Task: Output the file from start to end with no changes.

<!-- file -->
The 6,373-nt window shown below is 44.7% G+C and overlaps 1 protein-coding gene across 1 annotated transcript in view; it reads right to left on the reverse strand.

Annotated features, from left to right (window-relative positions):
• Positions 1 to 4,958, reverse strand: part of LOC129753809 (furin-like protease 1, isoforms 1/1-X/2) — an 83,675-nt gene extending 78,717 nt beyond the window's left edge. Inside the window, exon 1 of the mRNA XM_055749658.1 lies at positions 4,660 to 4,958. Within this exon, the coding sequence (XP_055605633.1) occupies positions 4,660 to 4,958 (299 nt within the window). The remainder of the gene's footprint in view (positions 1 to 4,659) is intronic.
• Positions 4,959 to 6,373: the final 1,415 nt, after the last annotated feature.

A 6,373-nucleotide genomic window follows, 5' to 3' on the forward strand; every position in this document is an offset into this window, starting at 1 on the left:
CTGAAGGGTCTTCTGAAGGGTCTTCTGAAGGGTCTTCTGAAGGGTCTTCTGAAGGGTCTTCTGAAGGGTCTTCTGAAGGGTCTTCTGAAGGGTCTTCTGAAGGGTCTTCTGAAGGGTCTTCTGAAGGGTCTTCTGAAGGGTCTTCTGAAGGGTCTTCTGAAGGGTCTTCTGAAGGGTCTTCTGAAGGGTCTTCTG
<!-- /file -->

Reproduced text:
The 6,373-nt window shown below is 44.7% G+C and overlaps 1 protein-coding gene across 1 annotated transcript in view; it reads right to left on the reverse strand.

Annotated features, from left to right (window-relative positions):
• Positions 1 to 4,958, reverse strand: part of LOC129753809 (furin-like protease 1, isoforms 1/1-X/2) — an 83,675-nt gene extending 78,717 nt beyond the window's left edge. Inside the window, exon 1 of the mRNA XM_055749658.1 lies at positions 4,660 to 4,958. Within this exon, the coding sequence (XP_055605633.1) occupies positions 4,660 to 4,958 (299 nt within the window). The remainder of the gene's footprint in view (positions 1 to 4,659) is intronic.
• Positions 4,959 to 6,373: the final 1,415 nt, after the last annotated feature.

A 6,373-nucleotide genomic window follows, 5' to 3' on the forward strand; every position in this document is an offset into this window, starting at 1 on the left:
CTGAAGGGTCTTCTGAAGGGTCTTCTGAAGGGTCTTCTGAAGGGTCTTCTGAAGGGTCTTCTGAAGGGTCTTCTGAAGGGTCTTCTGAAGGGTCTTCTGAAGGGTCTTCTGAAGGGTCTTCTGAAGGGTCTTCTGAAGGGTCTTCTGAAGGGTCTTCTGAAGGGTCTTCTGAAGGGTCTTCTGAAGGGTCTTCTG